Green Bay Packers Running Back Aaron Jones

Green Bay Packers: What To Do With Aaron Jones?

  • 2021 nfl free agency
  • Aaron Jones
  • Aaron Rodgers
  • AJ Dillon
  • brian gutekunst
  • Corey Linsley
  • Drew Rosenhaus
  • Franchise Tag
  • Free Agency
  • Green Bay
  • Green Bay Packers
  • Jamaal Williams
  • Miami Dolphins
  • NFC North
  • NFL
  • NFL Free Agents
  • NFL Offseason
  • Packers
  • Richard Sherman
  • Xavier Rhodes
By Jim Bay March 5, 2021 2 Comment
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Green Bay Packers’ running back Aaron Jones could become an unrestricted free agent in less than two weeks. He will not last long on that market, as the Miami Dolphins have already hinted at being interested in Jones. Who wouldn’t be interested in a player that has 2,188 rushing yards over the past two regular seasons, ranking fifth among running backs during that span? You can read more about the evolution of this talented back in a previously published Brawl Network article.

At this point, the Packers have three options before the free-agent deadline hits. Here are these three options in an order that should benefit the Packer organization.

1. Use the franchise tag

According to Over the Cap, the franchise tag cost for running backs with a $180.5 million salary cap this year would be $8.074 million. Much like the Dallas Cowboys did with Dak Prescott, the Packers could use this to buy some time and see if the team and the league could get some financial relief in 2022.

It would be a very cost-effective way to keep a player who has scored 35 total touchdowns in his last 34 games for the team. It would be hard to replace a player who has a 5.01 yards-per-carry average, ranking third at the position over the past two seasons.

The other issue is that if Green Bay uses the franchise tag, he could hold out until he signs a long-term extension or is traded and signs a long-term deal with another team. Remember, his agent is Drew Rosenhaus.

The Packers are not a team that uses the franchise tag frequently. The last time they used it was on nose tackle Ryan Pickett in 2010.

It is at least something that the Packers are considering, as general manager Brian Gutekunst told the media on Tuesday. “We certainly could,” Gutekunst said. “I think it’s something we’re working through. Again, it’s not a philosophical thing to avoid it. I think there are usually better ways to go about it, but certainly, if I think as we get down the road here over the next week or so if that becomes what is in the Packers’ best interest, I think we’ll do that.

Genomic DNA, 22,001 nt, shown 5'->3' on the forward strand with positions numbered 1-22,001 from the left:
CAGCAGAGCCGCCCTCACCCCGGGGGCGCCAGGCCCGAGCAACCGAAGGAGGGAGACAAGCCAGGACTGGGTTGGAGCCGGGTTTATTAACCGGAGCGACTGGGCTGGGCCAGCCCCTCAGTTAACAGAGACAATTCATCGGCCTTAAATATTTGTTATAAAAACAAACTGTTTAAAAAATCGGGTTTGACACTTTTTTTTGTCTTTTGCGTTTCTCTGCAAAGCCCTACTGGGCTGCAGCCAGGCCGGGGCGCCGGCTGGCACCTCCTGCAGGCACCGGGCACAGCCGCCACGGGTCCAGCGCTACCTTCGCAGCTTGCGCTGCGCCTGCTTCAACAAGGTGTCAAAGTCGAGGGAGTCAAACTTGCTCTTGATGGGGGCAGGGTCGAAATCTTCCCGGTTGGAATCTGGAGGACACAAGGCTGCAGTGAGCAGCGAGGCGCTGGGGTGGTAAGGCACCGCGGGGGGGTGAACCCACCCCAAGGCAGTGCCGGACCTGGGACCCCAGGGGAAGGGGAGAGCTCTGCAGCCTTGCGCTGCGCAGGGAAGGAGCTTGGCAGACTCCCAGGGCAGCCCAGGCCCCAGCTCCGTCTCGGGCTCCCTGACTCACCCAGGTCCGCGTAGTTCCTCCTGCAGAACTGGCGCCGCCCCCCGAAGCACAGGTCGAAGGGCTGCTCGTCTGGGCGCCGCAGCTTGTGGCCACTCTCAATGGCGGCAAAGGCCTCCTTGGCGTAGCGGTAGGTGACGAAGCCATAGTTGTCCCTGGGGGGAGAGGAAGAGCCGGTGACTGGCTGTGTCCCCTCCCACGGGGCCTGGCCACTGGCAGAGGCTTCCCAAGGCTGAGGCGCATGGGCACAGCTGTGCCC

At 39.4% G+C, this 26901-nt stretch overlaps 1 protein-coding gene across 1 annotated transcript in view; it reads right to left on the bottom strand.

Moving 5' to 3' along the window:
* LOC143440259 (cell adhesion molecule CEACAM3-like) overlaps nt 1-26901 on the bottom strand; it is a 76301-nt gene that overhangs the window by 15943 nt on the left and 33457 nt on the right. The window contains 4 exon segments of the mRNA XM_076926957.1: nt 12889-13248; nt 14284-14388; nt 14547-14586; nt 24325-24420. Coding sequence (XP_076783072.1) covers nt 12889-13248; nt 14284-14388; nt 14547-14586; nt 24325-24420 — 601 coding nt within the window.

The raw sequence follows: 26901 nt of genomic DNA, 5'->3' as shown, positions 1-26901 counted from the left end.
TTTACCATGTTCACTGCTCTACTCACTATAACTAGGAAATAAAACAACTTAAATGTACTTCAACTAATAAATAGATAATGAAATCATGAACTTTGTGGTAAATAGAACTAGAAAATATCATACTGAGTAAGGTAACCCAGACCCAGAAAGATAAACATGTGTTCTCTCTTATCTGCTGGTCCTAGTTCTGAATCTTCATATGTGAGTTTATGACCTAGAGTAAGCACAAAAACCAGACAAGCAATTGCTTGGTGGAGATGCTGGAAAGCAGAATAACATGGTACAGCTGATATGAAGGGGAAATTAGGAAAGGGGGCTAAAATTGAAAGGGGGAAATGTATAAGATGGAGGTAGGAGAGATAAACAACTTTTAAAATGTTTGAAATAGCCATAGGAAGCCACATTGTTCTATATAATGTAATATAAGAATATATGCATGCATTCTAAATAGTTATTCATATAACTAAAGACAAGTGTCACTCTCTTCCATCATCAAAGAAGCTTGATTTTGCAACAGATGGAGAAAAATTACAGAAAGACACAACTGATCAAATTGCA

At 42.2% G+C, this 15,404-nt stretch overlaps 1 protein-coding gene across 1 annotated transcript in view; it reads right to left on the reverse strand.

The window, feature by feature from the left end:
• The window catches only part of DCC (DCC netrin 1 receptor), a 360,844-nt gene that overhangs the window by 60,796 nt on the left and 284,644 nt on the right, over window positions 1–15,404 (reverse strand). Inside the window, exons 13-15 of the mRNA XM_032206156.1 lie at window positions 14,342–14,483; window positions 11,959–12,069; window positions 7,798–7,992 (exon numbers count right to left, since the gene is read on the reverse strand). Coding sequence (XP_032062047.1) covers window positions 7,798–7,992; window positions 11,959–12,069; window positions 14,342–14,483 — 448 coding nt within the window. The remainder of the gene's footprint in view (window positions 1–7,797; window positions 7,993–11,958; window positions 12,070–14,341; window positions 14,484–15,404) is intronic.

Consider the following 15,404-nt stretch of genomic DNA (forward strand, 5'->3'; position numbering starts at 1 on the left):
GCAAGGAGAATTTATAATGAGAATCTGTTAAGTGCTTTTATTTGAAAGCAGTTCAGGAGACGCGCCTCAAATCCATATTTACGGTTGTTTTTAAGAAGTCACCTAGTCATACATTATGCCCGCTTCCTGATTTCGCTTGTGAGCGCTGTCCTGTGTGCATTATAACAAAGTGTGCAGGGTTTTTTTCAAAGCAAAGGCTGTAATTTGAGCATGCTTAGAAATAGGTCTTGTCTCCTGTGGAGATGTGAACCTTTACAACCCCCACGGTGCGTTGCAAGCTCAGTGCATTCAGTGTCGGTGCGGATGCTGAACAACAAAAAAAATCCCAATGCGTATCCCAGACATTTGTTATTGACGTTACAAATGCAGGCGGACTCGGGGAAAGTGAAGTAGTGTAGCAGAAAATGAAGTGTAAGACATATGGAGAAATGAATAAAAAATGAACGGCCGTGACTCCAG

The franchise tag would also give them until July 15 for the next option, which would be to sign Jones to an extended deal.

2. The Green Bay Packers would love to sign Aaron Jones to an extended contract

In an ideal world, the Packers could sign Jones to an extended contract without any issues. However, in today’s NFL, the Packers would likely lose Jamaal Williams and/or All-Pro center Corey Linsley. If the Packers signed Jones for four years, it likely would cost between $12 million and $16 million annually. Over the Cap reports that the Packers are approximately $11.5 million over the cap.

The Packers could make cap space for Jones by releasing players and restructuring contracts. But that will still not ensure that the Packers can keep Linsley or Williams. While A.J. Dillion could serve as a reliable backup, Linsley is vital to the team’s offensive line. Opening holes for running back and protecting Aaron Rodgers is still essential for the team’s success.

If Rodgers wants to finish his Green Bay career, he would prefer to keep as many reliable offensive weapons as possible around him. Not only is Jones a capable runner, but he is also an excellent receiver and pass-blocker, making him one of the best all-around backs in the league. This is not someone easy to replace.

3. The Green Bay Packers could let Aaron Jones leave via free agency

Doing so means that the Packers have confidence in Williams and Dillion’s combination as their feature backs. While Williams is also unsigned, he would come at a much cheaper price tag than Jones.

Williams has played his entire four-year career with the Packers. He’s gained 2,946 total yards, including 1,985 rushing yards, and scored 18 total touchdowns. Dillon showed flashes of his potential last season. His best game came in a 124-yard, two-touchdown performance in a 40-14 Packers win over the Titans in Week 16.

By letting Jones go, it would allow them to possibly re-sign Linsley or make a run at a big-name free agent, such as cornerbacks Richard Sherman or Xavier Rhodes.

Decisions like these are why NFL GMs get the big bucks. What do you think the Packers should do?

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Jim Bay is a retired special education teacher who now likes to write about sports when he is not slashing his way around local golf course. He is also part of the ownership group for Authentic, the 2020 Kentucky Derby and Breeder's Cup Classic champion

2 Comments

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Jim Bay

March 7, 2021

Agreed, what they should and what they will do are not always the same in Packer land.

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JO st

March 5, 2021

Jb they have to resign Jones no if‘s and‘s or butts

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